Copeland Creative provides a suite of copywriting and content marketing services to small and medium sized companies located in the Greater Toronto Area. Typical clients include Performing Arts Companies, Advertising Agencies and Cultural Institutions. The company’s unique selling feature will be its highly customized approach, quality content and campaign management, as well as unmatched flexibility and value.
Some of the taglines I’m proposing below are cliche, but I did read somewhere that cliched taglines can contribute to the stickiness factor. Tagline Ideas:
- Let’s get “Copeland” creative
- Compelling Content Guaranteed
- Creating Credible Compelling Content
Let’s get “Copeland” creative – This repeats your business name, without adding any explanation of what you offer – or to who.
Compelling Content Guaranteed and Creating Credible Compelling Content – I prefer the first of these. But you’re still not telling me anyone about your niche or USP.
If you’re targeting Greater Toronto, then consider mentioning that in your tagline. Your USP (as-mentioned) isn’t unique. Why would someone choose to hire you instead of your competition (anywhere in the world)?
(Photo by Stephen D)
If your client is asking for feedback (or if you’re giving your consultant feedback), it’s important to not only focus on what you say, but how you say it – for effectiveness’ sake. If you’re brutally honest, you may enforce your point, but you’ll build resentment which can reduce the desire to work harder.
The next time you need to give feedback, use the “sandwich principle” (2 pieces of bread with the good stuff in the middle):
Start by stating something you like about the submitted work (even if it’s something trivial – like how quickly the work was completed).
Next, list the specific things that need improvement. Don’t say “I don’t like what you did”. Give tangible clues of what specifically you don’t like, and examples of things you do like (don’t make them guess).
Then end with something else you like about their work (maybe it’s something they did previously that you admire).
The “sandwich principle” works well psychologically since people remember the beginning and end of a meeting/presentation more than the middle. By starting/ending the feedback with things you like, you instill a positive feeling about the feedback – so the “meat” of your feedback can be more easily digested.
(Photo by Aimee Plesa)
How direct is your marketing message? For B2B (business-to-business) marketing, it generally needs to be fact-based (and data-driven), for example: Our solution to this problem often produces a 50% improvement in bottom line-revenue. For some B2C (business-to-consumer) services (soft skills – like coaching – for example), producing a fact-based message is difficult (you likely don’t have case studies proving the effectiveness of your work). What can you do instead?
Tease your audience with information. If you’ve ever signed up for a free webinar or teleseminar, you’ve likely experienced this marketing technique. Instead of getting to the “good stuff” immediately, the presenter spends a lot of time showcasing their credentials: awards won, articles published, celebrity clients, books written, large seminars taught, etc. Ten minutes has gone by. They then tell stories of the amazing successes of their past students. Twenty minutes has gone by. You’re wondering if they’ll ever share any of their techniques with you.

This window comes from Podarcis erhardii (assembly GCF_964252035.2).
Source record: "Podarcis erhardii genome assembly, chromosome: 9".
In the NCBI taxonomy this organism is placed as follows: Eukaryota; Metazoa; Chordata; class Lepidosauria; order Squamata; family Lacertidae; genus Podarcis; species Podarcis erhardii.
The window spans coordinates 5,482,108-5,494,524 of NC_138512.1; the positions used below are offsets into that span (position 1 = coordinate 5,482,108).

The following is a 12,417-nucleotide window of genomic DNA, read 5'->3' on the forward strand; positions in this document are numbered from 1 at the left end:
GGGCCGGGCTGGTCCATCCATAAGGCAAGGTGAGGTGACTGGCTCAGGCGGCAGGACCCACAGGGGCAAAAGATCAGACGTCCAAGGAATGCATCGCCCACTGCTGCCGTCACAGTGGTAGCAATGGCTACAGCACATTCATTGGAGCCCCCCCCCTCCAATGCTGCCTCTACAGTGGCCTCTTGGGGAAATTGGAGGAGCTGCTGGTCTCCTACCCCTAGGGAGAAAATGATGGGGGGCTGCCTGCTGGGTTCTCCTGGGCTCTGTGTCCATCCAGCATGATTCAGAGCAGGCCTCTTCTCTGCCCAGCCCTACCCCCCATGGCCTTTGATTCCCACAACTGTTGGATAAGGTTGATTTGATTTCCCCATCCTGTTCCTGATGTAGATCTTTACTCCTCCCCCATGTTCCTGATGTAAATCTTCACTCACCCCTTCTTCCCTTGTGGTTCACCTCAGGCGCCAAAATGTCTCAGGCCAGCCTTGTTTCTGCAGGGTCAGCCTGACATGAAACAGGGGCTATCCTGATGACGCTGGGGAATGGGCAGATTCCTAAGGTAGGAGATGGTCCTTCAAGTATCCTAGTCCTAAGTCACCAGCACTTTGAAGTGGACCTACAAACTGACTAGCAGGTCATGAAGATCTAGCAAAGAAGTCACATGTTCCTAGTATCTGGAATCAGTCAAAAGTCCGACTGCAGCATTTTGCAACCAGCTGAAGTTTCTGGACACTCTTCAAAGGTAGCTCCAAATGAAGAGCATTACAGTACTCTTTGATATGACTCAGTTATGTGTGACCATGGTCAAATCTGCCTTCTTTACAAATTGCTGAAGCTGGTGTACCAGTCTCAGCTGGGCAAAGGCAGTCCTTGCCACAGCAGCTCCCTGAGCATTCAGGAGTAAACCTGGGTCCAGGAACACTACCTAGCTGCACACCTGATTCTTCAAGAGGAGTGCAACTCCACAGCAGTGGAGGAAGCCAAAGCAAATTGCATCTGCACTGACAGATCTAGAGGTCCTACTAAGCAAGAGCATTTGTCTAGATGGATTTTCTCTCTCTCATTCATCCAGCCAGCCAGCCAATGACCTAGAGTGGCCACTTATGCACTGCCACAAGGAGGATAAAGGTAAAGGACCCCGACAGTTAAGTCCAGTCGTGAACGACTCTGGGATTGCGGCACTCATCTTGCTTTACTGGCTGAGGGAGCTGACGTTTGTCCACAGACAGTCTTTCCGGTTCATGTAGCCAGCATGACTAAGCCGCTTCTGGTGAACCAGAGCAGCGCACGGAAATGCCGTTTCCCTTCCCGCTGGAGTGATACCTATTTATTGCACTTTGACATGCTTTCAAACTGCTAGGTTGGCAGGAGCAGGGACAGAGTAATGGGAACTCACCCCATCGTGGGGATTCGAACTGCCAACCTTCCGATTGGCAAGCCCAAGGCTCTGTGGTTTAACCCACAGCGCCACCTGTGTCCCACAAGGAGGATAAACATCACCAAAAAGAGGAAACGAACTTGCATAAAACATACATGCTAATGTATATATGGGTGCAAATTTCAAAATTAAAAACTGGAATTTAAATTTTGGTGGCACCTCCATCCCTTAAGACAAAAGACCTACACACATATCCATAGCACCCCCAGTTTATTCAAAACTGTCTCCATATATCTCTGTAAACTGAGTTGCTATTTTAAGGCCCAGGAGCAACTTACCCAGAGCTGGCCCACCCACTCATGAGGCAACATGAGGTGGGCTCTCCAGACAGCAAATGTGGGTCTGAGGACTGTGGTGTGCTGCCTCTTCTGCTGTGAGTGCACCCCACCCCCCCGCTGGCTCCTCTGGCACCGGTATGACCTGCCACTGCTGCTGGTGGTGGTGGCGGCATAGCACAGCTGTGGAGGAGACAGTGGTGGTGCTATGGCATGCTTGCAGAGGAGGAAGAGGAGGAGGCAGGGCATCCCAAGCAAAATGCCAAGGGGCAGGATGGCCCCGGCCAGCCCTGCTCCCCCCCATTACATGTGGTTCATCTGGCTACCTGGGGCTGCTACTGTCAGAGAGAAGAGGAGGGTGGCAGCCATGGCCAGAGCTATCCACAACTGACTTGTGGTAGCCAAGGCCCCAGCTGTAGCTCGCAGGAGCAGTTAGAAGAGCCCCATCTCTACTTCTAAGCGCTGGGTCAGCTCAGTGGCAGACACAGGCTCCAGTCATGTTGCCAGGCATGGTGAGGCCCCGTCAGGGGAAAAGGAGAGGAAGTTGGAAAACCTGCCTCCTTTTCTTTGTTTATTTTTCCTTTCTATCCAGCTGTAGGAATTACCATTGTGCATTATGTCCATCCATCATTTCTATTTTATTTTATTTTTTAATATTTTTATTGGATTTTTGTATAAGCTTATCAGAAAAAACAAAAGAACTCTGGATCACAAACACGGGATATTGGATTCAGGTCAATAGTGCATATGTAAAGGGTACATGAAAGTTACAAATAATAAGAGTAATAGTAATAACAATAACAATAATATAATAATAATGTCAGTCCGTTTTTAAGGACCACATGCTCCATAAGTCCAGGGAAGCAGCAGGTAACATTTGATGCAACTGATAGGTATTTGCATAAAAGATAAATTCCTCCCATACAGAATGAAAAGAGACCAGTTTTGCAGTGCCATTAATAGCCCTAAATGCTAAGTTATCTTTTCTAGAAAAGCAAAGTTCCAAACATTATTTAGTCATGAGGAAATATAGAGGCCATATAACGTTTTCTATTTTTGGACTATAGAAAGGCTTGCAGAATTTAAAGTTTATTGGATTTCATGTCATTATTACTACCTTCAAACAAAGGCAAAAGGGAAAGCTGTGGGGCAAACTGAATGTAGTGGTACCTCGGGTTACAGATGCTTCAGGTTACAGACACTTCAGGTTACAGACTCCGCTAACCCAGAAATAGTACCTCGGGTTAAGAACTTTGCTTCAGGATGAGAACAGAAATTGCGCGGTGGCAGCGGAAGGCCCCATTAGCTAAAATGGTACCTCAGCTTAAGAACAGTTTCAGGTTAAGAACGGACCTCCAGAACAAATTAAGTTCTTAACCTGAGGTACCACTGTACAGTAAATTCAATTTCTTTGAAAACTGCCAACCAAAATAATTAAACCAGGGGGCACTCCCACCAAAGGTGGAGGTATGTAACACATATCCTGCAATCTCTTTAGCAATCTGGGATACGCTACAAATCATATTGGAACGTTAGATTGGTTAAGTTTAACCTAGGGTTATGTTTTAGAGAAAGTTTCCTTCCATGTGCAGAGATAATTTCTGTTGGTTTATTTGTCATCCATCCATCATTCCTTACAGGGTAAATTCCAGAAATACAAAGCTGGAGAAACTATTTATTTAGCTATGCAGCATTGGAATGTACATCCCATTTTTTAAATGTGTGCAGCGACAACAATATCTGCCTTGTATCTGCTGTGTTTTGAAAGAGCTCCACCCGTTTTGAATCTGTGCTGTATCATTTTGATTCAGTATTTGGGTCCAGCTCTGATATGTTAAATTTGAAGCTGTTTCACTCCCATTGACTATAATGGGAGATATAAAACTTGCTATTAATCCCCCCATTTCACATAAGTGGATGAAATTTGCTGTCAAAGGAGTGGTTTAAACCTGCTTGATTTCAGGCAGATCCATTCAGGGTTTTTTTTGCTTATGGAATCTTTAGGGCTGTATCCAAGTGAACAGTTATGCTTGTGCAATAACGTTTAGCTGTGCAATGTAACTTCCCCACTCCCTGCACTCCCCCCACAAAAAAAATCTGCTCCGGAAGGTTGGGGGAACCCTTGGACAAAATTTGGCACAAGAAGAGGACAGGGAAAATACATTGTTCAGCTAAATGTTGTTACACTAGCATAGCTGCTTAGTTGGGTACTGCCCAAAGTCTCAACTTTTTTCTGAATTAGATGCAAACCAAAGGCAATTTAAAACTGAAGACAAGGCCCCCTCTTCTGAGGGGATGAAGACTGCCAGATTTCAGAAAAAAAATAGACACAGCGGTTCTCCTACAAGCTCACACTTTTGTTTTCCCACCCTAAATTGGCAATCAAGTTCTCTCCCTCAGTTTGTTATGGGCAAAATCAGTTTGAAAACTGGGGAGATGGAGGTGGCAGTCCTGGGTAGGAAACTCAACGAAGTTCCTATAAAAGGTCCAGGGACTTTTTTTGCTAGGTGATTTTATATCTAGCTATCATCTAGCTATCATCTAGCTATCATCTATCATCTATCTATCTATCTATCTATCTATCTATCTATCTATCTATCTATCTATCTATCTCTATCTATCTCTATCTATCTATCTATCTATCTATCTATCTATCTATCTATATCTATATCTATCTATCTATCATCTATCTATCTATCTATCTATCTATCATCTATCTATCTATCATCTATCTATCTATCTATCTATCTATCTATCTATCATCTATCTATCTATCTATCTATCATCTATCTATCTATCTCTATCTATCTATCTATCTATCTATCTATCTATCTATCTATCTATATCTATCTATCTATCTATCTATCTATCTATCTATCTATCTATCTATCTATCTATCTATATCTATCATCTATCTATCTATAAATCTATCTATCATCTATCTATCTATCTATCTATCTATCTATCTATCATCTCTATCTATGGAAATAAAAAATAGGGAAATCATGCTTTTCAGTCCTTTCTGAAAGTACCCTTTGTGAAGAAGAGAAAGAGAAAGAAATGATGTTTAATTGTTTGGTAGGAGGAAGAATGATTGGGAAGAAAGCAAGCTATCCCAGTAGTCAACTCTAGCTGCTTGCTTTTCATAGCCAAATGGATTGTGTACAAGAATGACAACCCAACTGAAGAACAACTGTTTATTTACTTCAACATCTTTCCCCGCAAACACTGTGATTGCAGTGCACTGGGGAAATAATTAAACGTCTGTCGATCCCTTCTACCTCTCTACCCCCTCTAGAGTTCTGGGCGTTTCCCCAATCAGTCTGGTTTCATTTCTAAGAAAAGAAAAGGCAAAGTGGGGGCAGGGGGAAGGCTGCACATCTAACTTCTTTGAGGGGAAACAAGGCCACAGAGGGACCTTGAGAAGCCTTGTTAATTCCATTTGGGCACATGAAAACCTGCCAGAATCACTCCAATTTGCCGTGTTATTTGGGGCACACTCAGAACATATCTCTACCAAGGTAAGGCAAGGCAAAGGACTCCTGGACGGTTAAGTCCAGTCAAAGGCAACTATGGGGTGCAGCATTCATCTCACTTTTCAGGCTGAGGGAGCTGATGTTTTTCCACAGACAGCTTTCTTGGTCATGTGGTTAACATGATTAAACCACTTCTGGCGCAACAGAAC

At thirty minutes, they then tell you that they’re about to tell you about one of their amazing “secret” techniques, and then describe how important it will be for your life. And finally, at thirty-five minutes, they share the secret.
What’s the impact to their audience? For those that have stuck through the preamble, it’s a cool drink of water to the parched audience. They revere the information. They worked for it (waiting until it was revealed) and know that the value of the presenter’s (with world-class qualifications) time is high.
Now imagine instead, that the speaker simply began the presentation simply, with a minimal preamble, and then shared the secret. Your perceived value would be much lower (even though the information is the same). The key is that through extended foreplay, your desire is heightened.
For your next marketing campaign, consider if increasing the “tease” will result in more closed deals with your target audience.
I need some help coming up with a tag line for my Etsy shop. I sell baby towel aprons. Which is an apron made with towel fabric and has an attached hood for baby’s head. My shop name is Baby Bits of Love. Any help would be greatly appreciated.
Jay’s Answer: “Swaddle Your Baby Après Bath”
I am trying to start a business in Self Empowerment Coaching, Yoga and Meditation. Just can’t think of a name. any help is very much appreciated.
Jay’s Answer: Picking a name requires a lot of forethought. You need to first think like someone who doesn’t know a thing about you (and perhaps what you offer):
- Why would they be interested in what you’re offering?
- Who are they?
- Where are they located?
- Why would they choose to work with you?
From this initial research, you then need to figure out how you want to be seen in the (business) world. What’s your style? What are your requirements?
With both of these understood, you can begin the process of crafting a name – whether that be something generic (“Self Empowerment Coaching”), regional (“Self Empowerment Coaching of Peoria”), aspirational (“Feel Better Coaching”), etc.
I want to welcome new parents to the school and recruit them as volunteers for various parent run programs. I thought of “The Crying Breakfast” as emotions run high for many parents on the first day of school. The administration thought it was too negative and requested something else. I need it to be catchy to bring them in. Welcome Breakfast seemed too ordinary.
- Every Parent Matters
- Helping Hands
- (The) YourSchoolName Parent Team